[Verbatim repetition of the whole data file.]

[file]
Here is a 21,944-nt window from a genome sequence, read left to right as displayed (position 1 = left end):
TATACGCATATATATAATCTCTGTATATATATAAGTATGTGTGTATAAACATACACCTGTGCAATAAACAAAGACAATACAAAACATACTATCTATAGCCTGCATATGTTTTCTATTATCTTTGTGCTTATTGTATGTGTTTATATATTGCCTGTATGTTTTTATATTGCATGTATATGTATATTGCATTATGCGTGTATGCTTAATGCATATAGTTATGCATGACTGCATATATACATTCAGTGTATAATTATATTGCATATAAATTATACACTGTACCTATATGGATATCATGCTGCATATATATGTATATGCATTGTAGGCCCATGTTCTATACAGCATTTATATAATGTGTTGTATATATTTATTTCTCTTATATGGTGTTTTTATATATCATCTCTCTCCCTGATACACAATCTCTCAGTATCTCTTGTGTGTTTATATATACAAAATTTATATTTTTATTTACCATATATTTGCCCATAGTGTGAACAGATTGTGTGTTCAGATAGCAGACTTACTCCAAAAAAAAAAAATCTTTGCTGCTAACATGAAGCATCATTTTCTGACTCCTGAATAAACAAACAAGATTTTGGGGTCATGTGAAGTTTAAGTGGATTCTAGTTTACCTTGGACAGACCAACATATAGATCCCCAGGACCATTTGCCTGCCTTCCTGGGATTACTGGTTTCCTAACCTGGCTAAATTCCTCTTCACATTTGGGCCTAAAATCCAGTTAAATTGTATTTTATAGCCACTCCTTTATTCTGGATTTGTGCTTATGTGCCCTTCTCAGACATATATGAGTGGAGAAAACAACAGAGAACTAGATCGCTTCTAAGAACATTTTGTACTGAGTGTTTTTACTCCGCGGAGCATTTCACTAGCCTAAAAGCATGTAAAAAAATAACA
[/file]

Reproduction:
Here is a 21,944-nt window from a genome sequence, read left to right as displayed (position 1 = left end):
TATACGCATATATATAATCTCTGTATATATATAAGTATGTGTGTATAAACATACACCTGTGCAATAAACAAAGACAATACAAAACATACTATCTATAGCCTGCATATGTTTTCTATTATCTTTGTGCTTATTGTATGTGTTTATATATTGCCTGTATGTTTTTATATTGCATGTATATGTATATTGCATTATGCGTGTATGCTTAATGCATATAGTTATGCATGACTGCATATATACATTCAGTGTATAATTATATTGCATATAAATTATACACTGTACCTATATGGATATCATGCTGCATATATATGTATATGCATTGTAGGCCCATGTTCTATACAGCATTTATATAATGTGTTGTATATATTTATTTCTCTTATATGGTGTTTTTATATATCATCTCTCTCCCTGATACACAATCTCTCAGTATCTCTTGTGTGTTTATATATACAAAATTTATATTTTTATTTACCATATATTTGCCCATAGTGTGAACAGATTGTGTGTTCAGATAGCAGACTTACTCCAAAAAAAAAAAATCTTTGCTGCTAACATGAAGCATCATTTTCTGACTCCTGAATAAACAAACAAGATTTTGGGGTCATGTGAAGTTTAAGTGGATTCTAGTTTACCTTGGACAGACCAACATATAGATCCCCAGGACCATTTGCCTGCCTTCCTGGGATTACTGGTTTCCTAACCTGGCTAAATTCCTCTTCACATTTGGGCCTAAAATCCAGTTAAATTGTATTTTATAGCCACTCCTTTATTCTGGATTTGTGCTTATGTGCCCTTCTCAGACATATATGAGTGGAGAAAACAACAGAGAACTAGATCGCTTCTAAGAACATTTTGTACTGAGTGTTTTTACTCCGCGGAGCATTTCACTAGCCTAAAAGCATGTAAAAAAATAACA